(Image credit: The Olympic Committee)(Image credit: The Olympic Committee)

Take a look at the ‘Tokyo 2020’ medals – they are made from recycled electronics

Tokyo 2020 is a year away – athletes are training hard for their lifelong dream of a medal at the games. This week, Japan unveiled the design of the logos – and they are stunning. The medal, while adhering to the International Olympic Committee regulations* has also incorporated two political messages – ‘unity in diversity’ and ‘sustainability’.

Sustainability: 

We will get straight to the point – Every single medal that will be awarded to the athletes during the Tokyo 2020 Games are made from recycled metals. The Tokyo Organising Committee of the Olympic and Paralympic Games (Tokyo 2020) conducted the “Tokyo 2020 Medal Project” to collect small electronic devices such as used mobile phones from all over Japan to produce the Olympic and Paralympic medals. Between April 2017 and March 2019, 100 per cent of the metals required to manufacture the approximately 5,000 gold, silver and bronze medals were extracted from small electronic devices that were contributed from people all over Japan.

The “Tokyo 2020 Medal Project” is an official “Tokyo 2020 Nationwide Participation Programme”.  The project hopes their efforts contribute to an environmentally friendly and sustainable society.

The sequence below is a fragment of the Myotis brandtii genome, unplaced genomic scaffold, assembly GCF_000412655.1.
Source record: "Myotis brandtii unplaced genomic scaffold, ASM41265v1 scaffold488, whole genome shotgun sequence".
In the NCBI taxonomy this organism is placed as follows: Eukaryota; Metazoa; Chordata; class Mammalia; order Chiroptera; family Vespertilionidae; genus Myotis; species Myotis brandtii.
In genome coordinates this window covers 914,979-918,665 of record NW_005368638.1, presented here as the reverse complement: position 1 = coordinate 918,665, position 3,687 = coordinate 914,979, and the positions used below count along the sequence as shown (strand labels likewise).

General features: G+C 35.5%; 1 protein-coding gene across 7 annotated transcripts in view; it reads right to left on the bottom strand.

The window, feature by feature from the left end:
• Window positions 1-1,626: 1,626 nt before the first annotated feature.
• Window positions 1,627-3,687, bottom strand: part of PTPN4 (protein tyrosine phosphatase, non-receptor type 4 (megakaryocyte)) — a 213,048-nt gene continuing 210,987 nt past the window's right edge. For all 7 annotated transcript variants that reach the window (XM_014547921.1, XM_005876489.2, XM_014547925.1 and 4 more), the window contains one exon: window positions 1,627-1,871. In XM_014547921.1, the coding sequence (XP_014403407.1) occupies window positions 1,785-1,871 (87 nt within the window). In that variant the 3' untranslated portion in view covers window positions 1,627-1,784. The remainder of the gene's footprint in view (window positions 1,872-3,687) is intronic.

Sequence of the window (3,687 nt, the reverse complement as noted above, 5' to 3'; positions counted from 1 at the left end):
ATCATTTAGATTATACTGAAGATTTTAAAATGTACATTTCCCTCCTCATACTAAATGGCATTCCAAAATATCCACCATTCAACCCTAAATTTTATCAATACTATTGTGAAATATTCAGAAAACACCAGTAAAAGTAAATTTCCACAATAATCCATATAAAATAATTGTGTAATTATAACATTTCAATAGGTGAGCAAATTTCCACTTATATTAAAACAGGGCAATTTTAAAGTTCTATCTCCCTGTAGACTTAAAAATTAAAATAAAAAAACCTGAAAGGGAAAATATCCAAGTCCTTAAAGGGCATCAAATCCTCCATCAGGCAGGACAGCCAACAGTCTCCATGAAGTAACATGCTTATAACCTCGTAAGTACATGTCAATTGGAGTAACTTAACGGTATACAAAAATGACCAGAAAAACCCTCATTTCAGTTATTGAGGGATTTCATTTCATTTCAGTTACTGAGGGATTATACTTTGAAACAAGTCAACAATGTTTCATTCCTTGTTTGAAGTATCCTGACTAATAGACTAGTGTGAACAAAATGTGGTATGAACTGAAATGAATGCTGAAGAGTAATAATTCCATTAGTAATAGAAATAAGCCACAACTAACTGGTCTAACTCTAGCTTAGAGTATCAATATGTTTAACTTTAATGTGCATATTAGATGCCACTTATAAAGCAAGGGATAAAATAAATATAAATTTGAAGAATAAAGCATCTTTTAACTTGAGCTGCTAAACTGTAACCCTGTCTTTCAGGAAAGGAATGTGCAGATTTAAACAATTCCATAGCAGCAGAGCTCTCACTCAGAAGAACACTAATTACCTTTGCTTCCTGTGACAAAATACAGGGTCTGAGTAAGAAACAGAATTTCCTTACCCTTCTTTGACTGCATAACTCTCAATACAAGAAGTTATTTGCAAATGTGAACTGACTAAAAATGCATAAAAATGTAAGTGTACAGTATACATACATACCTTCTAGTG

Unity in Diversity: 

The ribbon will employ the traditional Japanese design motifs found in ichimatsu moyo (harmonised chequered patterns) and kasane no irome (traditional kimono layering techniques) in a modern presentation. The ribbon is designed to be a reflection of Japan itself and of the way the country demonstrates “Unity in Diversity”. The design also promotes the Tokyo 2020 brand vision of “Innovation from Harmony”.

Silicone convex lines are applied on the surface of the ribbon so that anyone can recognise the type of medal (gold, silver or bronze) by simply touching it. Chemically recycled polyester fibres that produce less CO2 during their manufacturing process are used; these allow the ribbons to incorporate the Tokyo 2020 core graphic colours and to be extremely durable at the same time.

The medals were created by Japanese designer Junichi Kawanishi following an open competition, and the cases were designed by Shinya Yoshida.

Note*: The International Olympic Committee regulations stipulate that obverse medal design should include the following elements:

  • Nike, the Greek goddess of victory, in front of the Panathinaikos Stadium
  • The official name of the respective Games, in this case Games of the XXXII Olympiad Tokyo 2020
  • the Olympic five rings symbol
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